Last edited by brian Rupnow; 01-11-2022, 04:03 PM.

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  • Toolguy
    replied
    I second what J Tiers said.

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  • J Tiers
    replied
    It is often said that some shop folks refurbish equipment, and some do what they got the equipment to do in the first place. There is truth to that.

    The shortest road to making what you want to make is to buy new.

    I, like Mr Powell, took the other road. Every machine I own, save one, is old, and was (one is still being) refurbished by me. Along the way I have made quite a bit of stuff that I wanted to make, and plan to do even more of that.

    The one new machine is a Delta 1" belt/disk sander, bought new for not a lot. Every other piece I bought used, and refurbished to some degree, from minimal, to an almost complete rebuild and re-scrape. That is now 3 lathes, two mills, two shapers, three drill presses, a die filer, plus incidental grinders etc.. Not all of it I am going to keep. Along the way, machines including another lathe, plus other items, have left the building, and I expect more will leave in the future.

    To me, personally, I feel I "earned" the machines when I refurbished them. It's just my way of looking at it, and I have absolutely nothing against buying new if you get what you want. I also like fixing things, and the machinery has been an outlet for that as well as building up the shop.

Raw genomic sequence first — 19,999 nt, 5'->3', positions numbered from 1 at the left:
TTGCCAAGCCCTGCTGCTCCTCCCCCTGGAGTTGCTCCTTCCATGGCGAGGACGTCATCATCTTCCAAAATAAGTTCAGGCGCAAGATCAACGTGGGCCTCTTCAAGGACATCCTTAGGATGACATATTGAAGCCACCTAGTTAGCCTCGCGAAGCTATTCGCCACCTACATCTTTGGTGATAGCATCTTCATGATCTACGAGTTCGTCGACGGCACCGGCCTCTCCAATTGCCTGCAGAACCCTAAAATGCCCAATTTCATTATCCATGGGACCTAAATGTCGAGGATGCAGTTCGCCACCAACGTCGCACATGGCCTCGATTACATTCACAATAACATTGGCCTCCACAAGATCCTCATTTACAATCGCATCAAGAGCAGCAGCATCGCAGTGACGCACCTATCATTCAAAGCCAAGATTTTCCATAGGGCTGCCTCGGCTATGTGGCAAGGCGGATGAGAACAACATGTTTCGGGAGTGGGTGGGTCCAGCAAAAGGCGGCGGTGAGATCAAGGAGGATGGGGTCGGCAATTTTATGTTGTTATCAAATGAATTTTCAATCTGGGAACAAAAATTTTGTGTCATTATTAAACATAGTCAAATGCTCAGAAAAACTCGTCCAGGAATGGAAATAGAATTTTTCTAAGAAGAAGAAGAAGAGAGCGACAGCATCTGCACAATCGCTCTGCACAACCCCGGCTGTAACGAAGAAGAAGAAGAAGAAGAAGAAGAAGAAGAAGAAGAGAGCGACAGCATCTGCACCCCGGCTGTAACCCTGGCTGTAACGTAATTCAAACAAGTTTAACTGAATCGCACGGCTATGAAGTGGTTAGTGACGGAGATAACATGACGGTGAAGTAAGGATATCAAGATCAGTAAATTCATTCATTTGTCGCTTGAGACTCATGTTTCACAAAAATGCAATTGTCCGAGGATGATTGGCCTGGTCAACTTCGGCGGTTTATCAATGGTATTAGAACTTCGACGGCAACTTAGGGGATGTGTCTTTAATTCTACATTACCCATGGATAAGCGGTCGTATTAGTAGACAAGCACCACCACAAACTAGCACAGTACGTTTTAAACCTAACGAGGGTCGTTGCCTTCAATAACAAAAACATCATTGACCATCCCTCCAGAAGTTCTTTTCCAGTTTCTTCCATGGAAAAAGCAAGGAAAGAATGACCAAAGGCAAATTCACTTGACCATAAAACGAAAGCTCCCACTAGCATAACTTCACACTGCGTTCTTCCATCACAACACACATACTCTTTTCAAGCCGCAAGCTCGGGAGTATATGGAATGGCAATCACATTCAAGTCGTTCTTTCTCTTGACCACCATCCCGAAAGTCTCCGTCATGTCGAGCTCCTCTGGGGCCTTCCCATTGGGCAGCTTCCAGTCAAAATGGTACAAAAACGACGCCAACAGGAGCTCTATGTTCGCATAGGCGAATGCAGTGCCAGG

There is also the point that I have, total, spent less for the entire shop, machines and hand tools, than others who bought fewer machines, new. And, I got the fun of fixing things as well as getting and using the machines, so I do not count the work as "work". Only one or two were really extensively worked on with the idea of a sale as the only goal.

    As mentioned, the shortest way to doing what you wanted the machines for is to buy new. It is a very valid and practical thing to do.

    And, if the "new" machine is not all it was expected to be, there is neither shame nor foolishness in fixing that. There is no more and no less sense to fixing a newer machine than there is in fixing an older machine, if in each case the result is what you want.

    I have never built a "riding scale" locomotive. I think it would be interesting to do that, in terms of shop work, but I have essentially zero interest in driving it around a track, so there is not a lot of point in building one, as I'd have it sitting around to no purpose, assuming I got it done. Small engines are more my turf as far as the model area.